05 February 2009

Changes to equalization done unilaterally

... and under the table. Or that's the way it appears.
The budget itself made no mention of the proposed amendments, leaving provincial officials, members of the opposition and journalists looking for answers. More than a week after the changes were announced, some spokesmen for the finance department deny any changes occurred, and academics who have spent their lives studying the subject are still unclear on the details.

While the changes themselves are still a subject for debate, the way they were introduced is being soundly condemned.

"If this is legitimate to do, we should have a discussion of this stuff," said Wade Locke, an economics professor at Memorial University and a leading expert on equalization. "You shouldn't have to have a legal degree to go through the minutiae of the budget implementation act to determine what has been done, and then have to have an economics degree in order to understand what it means for each province. There is something fundamentally wrong with that."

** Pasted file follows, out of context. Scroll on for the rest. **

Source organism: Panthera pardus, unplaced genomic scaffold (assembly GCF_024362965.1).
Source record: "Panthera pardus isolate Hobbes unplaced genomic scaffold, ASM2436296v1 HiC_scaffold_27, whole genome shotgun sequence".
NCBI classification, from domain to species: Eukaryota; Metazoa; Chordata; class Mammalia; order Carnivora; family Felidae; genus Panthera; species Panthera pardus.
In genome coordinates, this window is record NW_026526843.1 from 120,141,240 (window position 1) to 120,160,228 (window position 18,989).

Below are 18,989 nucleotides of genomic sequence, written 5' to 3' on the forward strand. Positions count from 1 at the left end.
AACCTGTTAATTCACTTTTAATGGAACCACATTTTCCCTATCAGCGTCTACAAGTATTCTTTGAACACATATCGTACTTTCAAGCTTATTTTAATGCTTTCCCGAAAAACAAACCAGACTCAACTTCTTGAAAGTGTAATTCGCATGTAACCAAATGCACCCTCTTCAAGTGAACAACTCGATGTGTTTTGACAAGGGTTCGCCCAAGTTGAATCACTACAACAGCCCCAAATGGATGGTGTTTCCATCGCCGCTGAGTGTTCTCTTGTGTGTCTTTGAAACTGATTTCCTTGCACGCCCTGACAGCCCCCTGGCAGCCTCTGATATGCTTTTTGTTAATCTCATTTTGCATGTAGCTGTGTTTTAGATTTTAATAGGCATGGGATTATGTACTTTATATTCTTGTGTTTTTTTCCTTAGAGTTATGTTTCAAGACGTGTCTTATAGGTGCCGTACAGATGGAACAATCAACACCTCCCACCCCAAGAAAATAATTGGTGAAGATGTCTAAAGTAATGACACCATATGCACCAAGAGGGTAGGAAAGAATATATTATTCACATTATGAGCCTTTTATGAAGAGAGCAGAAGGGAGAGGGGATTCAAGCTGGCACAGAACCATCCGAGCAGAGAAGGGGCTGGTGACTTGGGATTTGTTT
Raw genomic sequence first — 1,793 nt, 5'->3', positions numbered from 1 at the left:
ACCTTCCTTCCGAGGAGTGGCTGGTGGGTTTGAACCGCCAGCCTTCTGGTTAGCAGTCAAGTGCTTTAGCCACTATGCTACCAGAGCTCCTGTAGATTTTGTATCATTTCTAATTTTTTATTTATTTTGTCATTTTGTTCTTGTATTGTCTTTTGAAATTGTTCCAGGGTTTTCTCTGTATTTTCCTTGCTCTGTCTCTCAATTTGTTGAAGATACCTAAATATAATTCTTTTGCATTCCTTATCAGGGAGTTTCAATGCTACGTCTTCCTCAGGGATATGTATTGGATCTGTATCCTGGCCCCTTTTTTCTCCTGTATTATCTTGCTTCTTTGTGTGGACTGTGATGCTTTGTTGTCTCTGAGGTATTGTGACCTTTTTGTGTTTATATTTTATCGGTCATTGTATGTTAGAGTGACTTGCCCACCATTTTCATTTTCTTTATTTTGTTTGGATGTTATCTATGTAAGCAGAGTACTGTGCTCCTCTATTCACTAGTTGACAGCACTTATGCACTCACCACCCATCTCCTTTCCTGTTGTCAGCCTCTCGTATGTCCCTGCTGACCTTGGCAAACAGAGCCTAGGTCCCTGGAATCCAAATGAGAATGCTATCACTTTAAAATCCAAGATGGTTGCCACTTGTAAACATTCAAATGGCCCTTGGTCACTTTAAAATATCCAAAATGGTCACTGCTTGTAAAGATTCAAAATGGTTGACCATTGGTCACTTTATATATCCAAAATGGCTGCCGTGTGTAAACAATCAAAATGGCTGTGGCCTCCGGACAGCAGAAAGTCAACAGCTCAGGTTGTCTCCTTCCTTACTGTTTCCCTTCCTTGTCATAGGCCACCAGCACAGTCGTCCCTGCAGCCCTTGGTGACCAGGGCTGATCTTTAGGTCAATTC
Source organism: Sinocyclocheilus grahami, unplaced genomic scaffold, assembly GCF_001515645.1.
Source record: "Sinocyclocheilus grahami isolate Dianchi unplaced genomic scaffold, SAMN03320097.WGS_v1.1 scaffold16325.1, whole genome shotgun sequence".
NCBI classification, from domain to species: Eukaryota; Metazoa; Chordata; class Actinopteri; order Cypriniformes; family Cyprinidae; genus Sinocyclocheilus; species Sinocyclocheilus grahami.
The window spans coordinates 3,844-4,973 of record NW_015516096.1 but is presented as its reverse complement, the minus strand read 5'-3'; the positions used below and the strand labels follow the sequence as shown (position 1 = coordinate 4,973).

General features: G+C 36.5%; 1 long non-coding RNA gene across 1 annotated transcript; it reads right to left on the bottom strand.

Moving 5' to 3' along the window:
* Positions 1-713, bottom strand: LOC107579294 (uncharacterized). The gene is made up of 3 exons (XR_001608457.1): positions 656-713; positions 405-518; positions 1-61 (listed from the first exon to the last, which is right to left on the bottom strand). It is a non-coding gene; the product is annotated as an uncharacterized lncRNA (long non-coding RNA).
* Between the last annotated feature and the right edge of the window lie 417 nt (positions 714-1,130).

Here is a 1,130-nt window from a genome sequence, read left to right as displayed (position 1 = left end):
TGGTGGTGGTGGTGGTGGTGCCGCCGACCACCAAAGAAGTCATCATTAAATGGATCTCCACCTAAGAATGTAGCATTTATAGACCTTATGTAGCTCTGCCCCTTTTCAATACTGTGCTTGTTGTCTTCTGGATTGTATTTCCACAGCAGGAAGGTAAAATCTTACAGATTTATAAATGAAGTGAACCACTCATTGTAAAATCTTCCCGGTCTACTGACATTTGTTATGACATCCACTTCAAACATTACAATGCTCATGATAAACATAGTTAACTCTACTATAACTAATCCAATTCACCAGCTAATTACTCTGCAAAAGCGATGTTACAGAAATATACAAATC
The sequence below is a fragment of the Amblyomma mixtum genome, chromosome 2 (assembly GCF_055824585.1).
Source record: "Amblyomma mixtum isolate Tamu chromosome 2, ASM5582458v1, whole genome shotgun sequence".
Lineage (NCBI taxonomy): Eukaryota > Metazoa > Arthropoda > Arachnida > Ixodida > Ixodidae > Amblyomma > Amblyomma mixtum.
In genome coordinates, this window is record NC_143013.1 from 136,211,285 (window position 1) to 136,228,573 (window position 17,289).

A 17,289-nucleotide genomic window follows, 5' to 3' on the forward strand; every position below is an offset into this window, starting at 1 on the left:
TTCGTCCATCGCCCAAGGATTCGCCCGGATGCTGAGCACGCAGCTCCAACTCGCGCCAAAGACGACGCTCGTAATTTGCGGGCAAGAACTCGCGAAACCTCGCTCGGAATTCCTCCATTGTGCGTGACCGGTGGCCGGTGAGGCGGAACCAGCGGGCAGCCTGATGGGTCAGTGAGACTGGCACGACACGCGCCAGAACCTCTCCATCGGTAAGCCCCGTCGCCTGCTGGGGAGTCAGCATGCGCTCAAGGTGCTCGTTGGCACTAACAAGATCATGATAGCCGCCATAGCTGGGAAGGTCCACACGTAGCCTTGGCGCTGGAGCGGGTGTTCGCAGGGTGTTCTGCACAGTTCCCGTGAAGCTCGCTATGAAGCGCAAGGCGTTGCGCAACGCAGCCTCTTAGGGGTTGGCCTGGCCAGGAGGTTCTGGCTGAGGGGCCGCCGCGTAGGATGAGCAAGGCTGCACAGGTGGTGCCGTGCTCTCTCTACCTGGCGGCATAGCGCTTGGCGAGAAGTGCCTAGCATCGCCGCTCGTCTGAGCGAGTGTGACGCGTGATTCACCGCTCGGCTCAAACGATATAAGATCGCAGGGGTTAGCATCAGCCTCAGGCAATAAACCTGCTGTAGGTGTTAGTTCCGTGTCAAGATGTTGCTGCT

"I've never seen anything like it," [said Senator Lowell Murray]. "There's not a line about it in the budget, there's not a line about it in any of the budget documents, there's no communication, there's no letter from any minister here to any minister there."

More HarperCon underhandedness. Sneaking legislative changes under the radar. And the Liberals continue either to be asleep at the wheel or willing alternate drivers. The latter looks to be the case, given Michael Ignatieff's directive to Newfoundland and Labrador MPs to support the budget implementation, which is precisely where these changes are being made.

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